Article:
Larger, roomier, and more sustainably sourced, the 2023 Kia Niro matures for this generation. Called a crossover, but sized like a tall hatch, the 2023 Niro slots between the Seltos and Sportage in Kia’s crossover family, and rides taller than the boxier Kia Soul. It earns points for its wide cargo hold and for relatively good rear legroom and headroom.

The interior borrows some upscale touches from the premium Kia EV6 electric crossover, with an arcing dash that stretches horizontally to make it feel wider and roomier inside, and a large available 10.3-inch touchscreen that blends into an equally large digital instrument cluster under one pane of glass stepped toward the driver. Below the touchscreen, the climate panel doubles as a touchscreen menu bar. Press the arrow icon on the thin digital display, and the climate controls morph into hot buttons such as radio, map, and navigation for the touchscreen. Press the fan icon, and it switches back. It takes a few turns to get used to, but once acclimated it’s a clever compromise between traditional dials and cluttered touchscreen interfaces. A spokeless steering wheel exaggerates the wide and low vibe. Gloss black plastic collects dust and fingerprints on the console, door panels, and dash.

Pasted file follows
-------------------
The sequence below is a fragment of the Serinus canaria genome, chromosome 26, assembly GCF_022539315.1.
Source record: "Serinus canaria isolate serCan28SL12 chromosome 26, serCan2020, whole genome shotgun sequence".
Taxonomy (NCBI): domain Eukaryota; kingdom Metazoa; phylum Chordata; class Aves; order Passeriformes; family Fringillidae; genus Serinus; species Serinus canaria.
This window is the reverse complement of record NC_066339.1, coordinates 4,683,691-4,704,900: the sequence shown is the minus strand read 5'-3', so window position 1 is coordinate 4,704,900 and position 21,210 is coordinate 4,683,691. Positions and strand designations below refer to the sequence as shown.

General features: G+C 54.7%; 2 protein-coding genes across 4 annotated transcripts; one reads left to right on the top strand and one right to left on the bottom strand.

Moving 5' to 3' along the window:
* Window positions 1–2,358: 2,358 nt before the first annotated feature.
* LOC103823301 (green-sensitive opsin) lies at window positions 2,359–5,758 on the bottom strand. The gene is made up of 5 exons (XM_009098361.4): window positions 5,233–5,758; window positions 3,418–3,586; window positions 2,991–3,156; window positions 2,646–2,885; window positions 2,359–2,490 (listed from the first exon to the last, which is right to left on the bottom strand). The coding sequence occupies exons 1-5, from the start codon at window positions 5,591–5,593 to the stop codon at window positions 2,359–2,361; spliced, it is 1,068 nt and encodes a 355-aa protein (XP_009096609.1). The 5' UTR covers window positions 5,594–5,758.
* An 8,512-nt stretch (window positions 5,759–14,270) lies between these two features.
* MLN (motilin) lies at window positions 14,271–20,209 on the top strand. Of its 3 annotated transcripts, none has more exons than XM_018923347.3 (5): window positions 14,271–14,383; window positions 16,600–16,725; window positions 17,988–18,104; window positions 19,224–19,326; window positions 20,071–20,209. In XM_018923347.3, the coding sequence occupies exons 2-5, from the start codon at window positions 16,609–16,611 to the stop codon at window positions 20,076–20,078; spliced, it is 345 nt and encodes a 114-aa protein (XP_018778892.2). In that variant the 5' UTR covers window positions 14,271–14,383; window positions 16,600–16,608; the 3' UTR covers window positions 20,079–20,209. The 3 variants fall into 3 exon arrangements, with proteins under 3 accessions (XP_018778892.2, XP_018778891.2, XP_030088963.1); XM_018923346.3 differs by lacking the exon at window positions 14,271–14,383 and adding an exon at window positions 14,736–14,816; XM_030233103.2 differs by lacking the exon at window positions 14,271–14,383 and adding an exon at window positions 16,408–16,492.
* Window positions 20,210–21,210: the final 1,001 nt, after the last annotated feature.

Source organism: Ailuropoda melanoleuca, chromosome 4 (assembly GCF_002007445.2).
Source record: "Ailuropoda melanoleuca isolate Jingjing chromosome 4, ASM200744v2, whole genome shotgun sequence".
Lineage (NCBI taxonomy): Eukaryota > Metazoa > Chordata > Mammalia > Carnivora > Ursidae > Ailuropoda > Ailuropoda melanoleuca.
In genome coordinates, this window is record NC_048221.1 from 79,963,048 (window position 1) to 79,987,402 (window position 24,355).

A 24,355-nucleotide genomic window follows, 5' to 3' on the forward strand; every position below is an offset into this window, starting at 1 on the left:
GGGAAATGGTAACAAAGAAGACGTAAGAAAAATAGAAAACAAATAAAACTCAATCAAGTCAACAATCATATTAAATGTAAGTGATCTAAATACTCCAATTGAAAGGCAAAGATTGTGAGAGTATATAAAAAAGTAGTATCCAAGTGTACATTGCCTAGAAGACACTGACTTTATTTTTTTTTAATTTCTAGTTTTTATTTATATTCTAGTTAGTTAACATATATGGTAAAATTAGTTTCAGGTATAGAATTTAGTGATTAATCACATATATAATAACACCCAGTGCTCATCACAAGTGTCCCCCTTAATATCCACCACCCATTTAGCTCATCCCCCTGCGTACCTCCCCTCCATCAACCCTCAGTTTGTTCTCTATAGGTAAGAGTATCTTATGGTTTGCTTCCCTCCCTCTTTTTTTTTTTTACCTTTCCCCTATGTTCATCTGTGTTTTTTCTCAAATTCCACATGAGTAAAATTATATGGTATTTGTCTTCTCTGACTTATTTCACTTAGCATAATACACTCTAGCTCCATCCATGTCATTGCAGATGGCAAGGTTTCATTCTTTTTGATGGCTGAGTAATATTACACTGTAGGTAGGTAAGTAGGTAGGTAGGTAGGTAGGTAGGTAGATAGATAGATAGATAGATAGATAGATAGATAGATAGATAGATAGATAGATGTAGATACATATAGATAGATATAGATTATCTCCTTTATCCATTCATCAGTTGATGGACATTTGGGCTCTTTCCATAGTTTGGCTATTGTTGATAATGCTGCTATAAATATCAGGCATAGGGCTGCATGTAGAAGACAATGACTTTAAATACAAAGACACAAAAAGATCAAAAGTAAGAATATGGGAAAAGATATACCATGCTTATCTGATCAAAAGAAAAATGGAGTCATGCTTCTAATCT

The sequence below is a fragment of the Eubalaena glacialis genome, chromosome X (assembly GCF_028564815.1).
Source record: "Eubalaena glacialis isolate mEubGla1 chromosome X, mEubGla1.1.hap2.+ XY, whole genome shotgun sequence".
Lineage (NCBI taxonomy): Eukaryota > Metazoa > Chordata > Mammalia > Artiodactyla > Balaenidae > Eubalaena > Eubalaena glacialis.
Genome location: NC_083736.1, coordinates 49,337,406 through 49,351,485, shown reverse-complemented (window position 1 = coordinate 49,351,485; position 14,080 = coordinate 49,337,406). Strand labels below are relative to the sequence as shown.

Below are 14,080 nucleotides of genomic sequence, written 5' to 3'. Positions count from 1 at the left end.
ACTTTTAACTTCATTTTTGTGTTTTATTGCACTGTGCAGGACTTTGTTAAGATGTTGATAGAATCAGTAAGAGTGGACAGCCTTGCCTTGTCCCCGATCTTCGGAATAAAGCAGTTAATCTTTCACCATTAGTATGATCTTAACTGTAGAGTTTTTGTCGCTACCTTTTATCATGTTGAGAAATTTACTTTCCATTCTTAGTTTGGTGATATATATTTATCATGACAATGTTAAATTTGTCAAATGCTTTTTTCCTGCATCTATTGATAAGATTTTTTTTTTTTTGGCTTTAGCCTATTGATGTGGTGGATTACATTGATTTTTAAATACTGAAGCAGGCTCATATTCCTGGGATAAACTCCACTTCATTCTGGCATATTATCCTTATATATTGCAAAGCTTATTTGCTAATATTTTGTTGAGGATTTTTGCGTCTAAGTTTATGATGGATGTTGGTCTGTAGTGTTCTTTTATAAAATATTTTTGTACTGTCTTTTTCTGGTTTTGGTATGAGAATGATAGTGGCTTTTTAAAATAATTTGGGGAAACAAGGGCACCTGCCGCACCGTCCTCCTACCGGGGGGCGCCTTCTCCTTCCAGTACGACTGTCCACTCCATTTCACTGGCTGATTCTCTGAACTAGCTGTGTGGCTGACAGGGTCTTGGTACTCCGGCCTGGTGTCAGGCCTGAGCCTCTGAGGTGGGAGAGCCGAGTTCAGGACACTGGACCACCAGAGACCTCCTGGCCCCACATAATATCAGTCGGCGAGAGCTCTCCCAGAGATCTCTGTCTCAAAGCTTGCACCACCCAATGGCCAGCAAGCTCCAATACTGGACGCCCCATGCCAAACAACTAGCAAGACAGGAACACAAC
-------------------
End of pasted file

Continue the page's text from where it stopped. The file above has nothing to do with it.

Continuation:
All but the base LX model have heated front seats covered in cloth and leather with a power driver seat, and they’re fairly comfortable. Kia spruces up the interior with nice touches and sustainable materials such as recycled wallpaper for the headliner and seat upholstery made from eucalyptus leaves, but Kia should recycle all the gloss black plastic that dominates the cabin.

The cargo volume behind the 60/40-split rear seats grows 3.4 cubic feet from last year to 22.8 cubes (for the hybrid and the EV), and the wide opening makes it easy to fit bulky items. Folding down the rear seats, which sit above the battery packs, grows cargo room 9.2 cubic feet from last year to 63.7 cubic feet total. Battery packaging in the PHEV shaves cargo room to 19.4 cubic feet with the seats up and 54.6 cubes with the rear seats down.